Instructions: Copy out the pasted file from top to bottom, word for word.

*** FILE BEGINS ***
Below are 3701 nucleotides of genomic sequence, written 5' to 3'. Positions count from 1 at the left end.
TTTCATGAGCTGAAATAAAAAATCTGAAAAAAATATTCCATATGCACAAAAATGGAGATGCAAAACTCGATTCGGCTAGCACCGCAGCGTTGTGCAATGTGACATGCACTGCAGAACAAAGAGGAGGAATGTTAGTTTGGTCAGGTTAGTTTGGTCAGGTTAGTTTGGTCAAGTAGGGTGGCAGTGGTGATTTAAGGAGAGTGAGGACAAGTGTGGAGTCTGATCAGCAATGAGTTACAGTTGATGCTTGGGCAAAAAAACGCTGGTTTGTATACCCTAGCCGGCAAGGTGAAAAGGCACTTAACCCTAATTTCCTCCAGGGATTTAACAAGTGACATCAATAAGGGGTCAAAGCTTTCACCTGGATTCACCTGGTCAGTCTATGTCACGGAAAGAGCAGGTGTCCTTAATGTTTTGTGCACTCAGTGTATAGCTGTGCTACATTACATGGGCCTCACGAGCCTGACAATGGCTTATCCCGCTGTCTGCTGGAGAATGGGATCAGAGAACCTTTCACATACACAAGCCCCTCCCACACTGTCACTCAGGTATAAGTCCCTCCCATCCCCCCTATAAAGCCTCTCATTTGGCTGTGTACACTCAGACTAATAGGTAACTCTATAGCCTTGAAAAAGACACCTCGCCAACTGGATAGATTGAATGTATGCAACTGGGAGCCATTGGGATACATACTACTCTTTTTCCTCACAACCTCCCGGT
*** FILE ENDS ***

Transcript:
Below are 3701 nucleotides of genomic sequence, written 5' to 3'. Positions count from 1 at the left end.
TTTCATGAGCTGAAATAAAAAATCTGAAAAAAATATTCCATATGCACAAAAATGGAGATGCAAAACTCGATTCGGCTAGCACCGCAGCGTTGTGCAATGTGACATGCACTGCAGAACAAAGAGGAGGAATGTTAGTTTGGTCAGGTTAGTTTGGTCAGGTTAGTTTGGTCAAGTAGGGTGGCAGTGGTGATTTAAGGAGAGTGAGGACAAGTGTGGAGTCTGATCAGCAATGAGTTACAGTTGATGCTTGGGCAAAAAAACGCTGGTTTGTATACCCTAGCCGGCAAGGTGAAAAGGCACTTAACCCTAATTTCCTCCAGGGATTTAACAAGTGACATCAATAAGGGGTCAAAGCTTTCACCTGGATTCACCTGGTCAGTCTATGTCACGGAAAGAGCAGGTGTCCTTAATGTTTTGTGCACTCAGTGTATAGCTGTGCTACATTACATGGGCCTCACGAGCCTGACAATGGCTTATCCCGCTGTCTGCTGGAGAATGGGATCAGAGAACCTTTCACATACACAAGCCCCTCCCACACTGTCACTCAGGTATAAGTCCCTCCCATCCCCCCTATAAAGCCTCTCATTTGGCTGTGTACACTCAGACTAATAGGTAACTCTATAGCCTTGAAAAAGACACCTCGCCAACTGGATAGATTGAATGTATGCAACTGGGAGCCATTGGGATACATACTACTCTTTTTCCTCACAACCTCCCGGT